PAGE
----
WASHINGTON (Reuters) – Prominent attorneys Kenneth Feinberg and Camille Biros have been named to oversee a $500 million victim compensation fund for the relatives of 346 people killed in two fatal Boeing 737 MAX crashes, a spokeswoman for Feinberg confirmed on Wednesday, the second anniversary of the second crash.
The fund is part of a high-profile gesture by Boeing Co under a $2.5 billion Justice Department settlement reached in January about the 737 MAX following a Lion Air crash on Oct. 29, 2019 and an Ethiopian Airlines disaster on March 10, 2019.
Boeing and the Justice Department (DOJ) declined to comment.
The settlement allowed Boeing to avoid criminal prosecution but permits civil litigation against the planemaker by victims’ relatives to continue.
While Boeing has mostly settled Lion Air lawsuits, it still face more than 100 lawsuits in Chicago federal court by families of the Ethiopian crash asking why the MAX continued flying after the first disaster.
Some relatives were commemorating the second anniversary on Wednesday with protests and vigils in Washington, D.C., and Toronto, where they have asked regulators to reconsider their decision to let the 737 MAX fly again after a nearly two-year safety ban.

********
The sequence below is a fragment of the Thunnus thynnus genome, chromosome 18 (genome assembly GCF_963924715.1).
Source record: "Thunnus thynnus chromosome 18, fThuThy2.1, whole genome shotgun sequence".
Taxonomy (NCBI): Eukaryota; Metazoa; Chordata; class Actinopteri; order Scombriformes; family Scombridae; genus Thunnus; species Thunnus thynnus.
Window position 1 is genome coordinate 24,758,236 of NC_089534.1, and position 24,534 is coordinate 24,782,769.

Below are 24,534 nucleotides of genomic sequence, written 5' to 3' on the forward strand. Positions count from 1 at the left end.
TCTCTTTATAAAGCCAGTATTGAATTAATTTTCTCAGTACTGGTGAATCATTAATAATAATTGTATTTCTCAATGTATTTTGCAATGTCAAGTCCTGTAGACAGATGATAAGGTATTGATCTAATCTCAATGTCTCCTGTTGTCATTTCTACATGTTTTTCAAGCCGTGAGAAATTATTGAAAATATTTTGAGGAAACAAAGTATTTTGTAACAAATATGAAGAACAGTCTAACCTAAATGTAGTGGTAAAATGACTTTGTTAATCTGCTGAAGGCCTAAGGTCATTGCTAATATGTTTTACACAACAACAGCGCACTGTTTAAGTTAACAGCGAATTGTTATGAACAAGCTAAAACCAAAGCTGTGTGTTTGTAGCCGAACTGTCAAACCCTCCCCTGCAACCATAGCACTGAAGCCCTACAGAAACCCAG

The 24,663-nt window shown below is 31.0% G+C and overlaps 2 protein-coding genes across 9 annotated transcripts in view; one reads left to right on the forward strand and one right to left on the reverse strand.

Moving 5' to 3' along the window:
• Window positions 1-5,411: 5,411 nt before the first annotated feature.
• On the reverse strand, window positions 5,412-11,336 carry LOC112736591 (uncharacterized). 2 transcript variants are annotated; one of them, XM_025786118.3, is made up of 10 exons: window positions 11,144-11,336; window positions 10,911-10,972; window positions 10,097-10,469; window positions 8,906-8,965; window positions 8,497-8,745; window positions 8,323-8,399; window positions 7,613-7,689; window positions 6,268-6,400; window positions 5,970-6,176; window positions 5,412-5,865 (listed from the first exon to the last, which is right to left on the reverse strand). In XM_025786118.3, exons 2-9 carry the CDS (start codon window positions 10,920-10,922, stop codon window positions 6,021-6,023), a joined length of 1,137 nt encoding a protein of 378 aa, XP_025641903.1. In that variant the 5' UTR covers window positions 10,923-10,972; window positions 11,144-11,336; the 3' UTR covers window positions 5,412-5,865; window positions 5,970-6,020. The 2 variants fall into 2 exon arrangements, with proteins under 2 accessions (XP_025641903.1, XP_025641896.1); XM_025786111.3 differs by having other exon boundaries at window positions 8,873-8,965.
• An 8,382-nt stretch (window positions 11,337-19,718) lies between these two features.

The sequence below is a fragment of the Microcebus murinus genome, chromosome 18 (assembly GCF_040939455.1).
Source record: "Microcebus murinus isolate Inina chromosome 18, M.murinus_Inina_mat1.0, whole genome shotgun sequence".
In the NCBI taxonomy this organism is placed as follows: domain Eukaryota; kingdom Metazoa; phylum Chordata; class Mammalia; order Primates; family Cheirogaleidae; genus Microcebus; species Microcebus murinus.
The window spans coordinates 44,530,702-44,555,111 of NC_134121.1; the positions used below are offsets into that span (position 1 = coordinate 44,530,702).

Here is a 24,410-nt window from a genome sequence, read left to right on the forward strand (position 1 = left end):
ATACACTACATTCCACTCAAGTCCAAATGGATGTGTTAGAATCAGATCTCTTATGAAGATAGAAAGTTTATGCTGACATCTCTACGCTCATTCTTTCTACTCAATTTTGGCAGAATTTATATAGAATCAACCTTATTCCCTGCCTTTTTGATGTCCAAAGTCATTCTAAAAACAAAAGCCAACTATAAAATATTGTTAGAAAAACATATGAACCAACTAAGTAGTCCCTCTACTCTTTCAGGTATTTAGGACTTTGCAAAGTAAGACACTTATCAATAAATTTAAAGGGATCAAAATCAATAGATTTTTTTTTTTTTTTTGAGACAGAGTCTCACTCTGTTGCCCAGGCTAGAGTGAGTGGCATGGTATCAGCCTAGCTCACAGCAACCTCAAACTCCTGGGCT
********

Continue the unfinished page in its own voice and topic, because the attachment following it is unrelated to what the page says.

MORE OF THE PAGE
The DOJ settlement includes a fine of $243.6 million and compensation to airlines of $1.77 billion over fraud conspiracy charges related to the plane’s flawed design.
Chris Moore, who lost his daughter in the Ethiopian crash, noted that the fine is only 10% of the total settlement, or the cost of about two 737 MAX planes.
“If this isn’t a slap in the face for us – I don’t know what is. It definitely is only a slap on their wrist,” he said.
The Justice Department said in January, “Boeing’s employees chose the path of profit over candor by concealing material information from the FAA concerning the operation of its 737 Max airplane and engaging in an effort to cover up their deception.”
Under the DOJ deal, Boeing was required to propose three candidates to administer the fund.
Feinberg, who has administered many compensation funds including for victims of the Sept. 11, 2001, attacks on the United States, the 2010 Deepwater Horizon oil spill, General Motors ignition switch crashes and numerous school shootings, was a natural choice.
In July 2019, Boeing named Feinberg and Biros to oversee the distribution of a separate $50 million to the families of those killed in the crashes.
In this role, they will make recommendations about payments but the Justice Department will make final decisions on all payments.
Reporting by David Shepardson in Washington and Tracy Rucinski in Chicago; Editing by Matthew Lewis and Alistair Bell